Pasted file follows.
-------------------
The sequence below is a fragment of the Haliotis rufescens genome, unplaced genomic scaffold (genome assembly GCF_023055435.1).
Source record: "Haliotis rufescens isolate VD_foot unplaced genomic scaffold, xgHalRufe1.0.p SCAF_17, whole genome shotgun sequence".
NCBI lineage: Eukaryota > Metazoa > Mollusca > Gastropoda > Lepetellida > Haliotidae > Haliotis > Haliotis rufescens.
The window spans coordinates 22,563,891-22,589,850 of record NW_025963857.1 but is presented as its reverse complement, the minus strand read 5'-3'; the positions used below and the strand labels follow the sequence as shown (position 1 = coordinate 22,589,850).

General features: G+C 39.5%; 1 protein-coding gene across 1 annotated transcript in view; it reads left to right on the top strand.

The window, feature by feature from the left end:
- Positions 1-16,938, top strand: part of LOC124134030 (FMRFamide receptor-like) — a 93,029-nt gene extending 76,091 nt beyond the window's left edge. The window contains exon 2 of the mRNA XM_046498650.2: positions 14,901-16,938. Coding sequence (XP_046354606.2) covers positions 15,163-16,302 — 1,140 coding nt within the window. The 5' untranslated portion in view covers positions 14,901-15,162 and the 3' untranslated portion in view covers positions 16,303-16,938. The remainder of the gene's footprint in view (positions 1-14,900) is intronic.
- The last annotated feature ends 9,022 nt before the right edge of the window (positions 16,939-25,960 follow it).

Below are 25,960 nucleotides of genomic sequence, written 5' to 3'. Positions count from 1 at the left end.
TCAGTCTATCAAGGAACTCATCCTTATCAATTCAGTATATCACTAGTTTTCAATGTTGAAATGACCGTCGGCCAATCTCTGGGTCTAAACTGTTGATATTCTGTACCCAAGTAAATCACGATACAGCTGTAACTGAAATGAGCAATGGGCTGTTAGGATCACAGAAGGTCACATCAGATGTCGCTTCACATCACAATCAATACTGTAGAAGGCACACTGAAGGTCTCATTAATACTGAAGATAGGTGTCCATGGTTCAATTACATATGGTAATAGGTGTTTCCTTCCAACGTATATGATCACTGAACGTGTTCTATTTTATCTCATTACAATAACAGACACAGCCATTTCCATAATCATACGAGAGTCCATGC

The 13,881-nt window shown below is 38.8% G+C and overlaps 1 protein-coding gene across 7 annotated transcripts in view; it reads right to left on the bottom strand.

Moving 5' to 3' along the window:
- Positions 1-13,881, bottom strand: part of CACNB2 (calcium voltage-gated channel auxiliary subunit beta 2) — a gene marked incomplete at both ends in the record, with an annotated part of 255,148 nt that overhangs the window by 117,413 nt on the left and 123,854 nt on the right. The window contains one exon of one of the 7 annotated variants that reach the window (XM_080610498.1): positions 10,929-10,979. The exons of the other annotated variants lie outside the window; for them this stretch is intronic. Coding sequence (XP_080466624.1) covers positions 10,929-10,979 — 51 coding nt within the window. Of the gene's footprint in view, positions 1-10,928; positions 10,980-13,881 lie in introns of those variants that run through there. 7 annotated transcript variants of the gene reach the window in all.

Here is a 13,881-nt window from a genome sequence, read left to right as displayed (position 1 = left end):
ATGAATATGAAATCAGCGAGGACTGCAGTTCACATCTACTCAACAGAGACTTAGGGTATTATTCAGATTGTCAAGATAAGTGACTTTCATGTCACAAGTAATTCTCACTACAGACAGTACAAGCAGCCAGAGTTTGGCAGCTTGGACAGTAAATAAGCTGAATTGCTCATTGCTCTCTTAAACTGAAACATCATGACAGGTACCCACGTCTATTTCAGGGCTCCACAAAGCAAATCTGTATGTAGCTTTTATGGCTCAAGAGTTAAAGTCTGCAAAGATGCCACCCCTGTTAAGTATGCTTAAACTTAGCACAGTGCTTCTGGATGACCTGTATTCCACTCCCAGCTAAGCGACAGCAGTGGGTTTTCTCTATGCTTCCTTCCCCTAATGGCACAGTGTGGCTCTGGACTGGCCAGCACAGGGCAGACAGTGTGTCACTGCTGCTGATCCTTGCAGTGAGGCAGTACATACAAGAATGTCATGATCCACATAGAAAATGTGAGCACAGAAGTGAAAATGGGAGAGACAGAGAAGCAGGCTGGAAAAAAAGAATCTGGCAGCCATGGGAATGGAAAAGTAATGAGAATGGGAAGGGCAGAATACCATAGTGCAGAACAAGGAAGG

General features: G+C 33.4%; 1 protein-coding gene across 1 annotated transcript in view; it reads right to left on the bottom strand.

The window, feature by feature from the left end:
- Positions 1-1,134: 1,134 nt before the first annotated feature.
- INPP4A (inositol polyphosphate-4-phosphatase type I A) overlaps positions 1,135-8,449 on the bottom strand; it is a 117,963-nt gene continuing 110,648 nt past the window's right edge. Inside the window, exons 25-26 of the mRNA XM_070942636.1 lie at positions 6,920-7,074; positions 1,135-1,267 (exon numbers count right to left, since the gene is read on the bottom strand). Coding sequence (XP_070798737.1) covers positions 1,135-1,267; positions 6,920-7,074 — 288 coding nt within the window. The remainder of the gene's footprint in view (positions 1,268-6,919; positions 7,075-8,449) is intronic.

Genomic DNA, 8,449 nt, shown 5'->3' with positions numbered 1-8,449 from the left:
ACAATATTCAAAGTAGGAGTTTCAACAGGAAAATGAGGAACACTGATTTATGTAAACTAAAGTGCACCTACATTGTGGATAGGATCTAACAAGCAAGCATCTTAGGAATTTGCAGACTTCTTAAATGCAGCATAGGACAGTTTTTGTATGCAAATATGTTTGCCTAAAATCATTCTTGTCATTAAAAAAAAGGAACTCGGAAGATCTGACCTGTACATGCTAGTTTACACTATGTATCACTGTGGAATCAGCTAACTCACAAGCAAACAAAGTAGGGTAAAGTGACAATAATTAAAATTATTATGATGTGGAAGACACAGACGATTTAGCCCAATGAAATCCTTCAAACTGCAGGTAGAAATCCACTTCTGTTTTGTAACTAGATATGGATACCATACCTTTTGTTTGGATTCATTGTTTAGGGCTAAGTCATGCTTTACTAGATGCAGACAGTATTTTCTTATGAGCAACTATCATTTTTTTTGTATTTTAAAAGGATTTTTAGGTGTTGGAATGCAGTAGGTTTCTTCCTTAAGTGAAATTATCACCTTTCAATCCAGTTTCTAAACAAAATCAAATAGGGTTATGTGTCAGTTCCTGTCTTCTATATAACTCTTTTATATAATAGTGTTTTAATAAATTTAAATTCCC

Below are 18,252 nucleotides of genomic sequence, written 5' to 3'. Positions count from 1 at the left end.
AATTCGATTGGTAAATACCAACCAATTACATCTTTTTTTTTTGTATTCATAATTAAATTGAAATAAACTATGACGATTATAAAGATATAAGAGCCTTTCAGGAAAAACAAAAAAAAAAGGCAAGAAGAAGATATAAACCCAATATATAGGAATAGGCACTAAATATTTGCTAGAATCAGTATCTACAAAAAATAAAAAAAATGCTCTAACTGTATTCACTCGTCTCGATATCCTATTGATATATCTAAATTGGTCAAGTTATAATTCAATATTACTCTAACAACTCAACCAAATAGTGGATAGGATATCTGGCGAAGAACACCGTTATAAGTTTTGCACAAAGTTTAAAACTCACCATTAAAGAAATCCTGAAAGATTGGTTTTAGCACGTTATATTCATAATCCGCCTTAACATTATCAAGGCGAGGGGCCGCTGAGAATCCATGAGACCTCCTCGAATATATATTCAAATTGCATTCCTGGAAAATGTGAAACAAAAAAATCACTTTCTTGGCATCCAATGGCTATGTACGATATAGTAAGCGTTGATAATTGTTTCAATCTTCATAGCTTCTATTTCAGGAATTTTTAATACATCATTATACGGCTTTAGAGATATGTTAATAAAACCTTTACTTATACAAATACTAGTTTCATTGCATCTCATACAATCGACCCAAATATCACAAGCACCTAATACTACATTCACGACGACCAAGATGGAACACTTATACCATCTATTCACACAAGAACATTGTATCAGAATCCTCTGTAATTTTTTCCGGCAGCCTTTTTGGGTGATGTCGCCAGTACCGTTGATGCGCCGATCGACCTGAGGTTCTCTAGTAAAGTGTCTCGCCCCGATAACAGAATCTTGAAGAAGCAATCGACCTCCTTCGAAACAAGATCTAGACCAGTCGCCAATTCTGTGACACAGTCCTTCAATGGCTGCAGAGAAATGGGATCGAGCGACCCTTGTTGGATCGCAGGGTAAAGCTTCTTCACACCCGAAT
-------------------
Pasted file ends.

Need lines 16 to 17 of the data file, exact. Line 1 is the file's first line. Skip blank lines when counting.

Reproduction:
General features: G+C 33.4%; 1 protein-coding gene across 1 annotated transcript in view; it reads right to left on the bottom strand.

The window, feature by feature from the left end: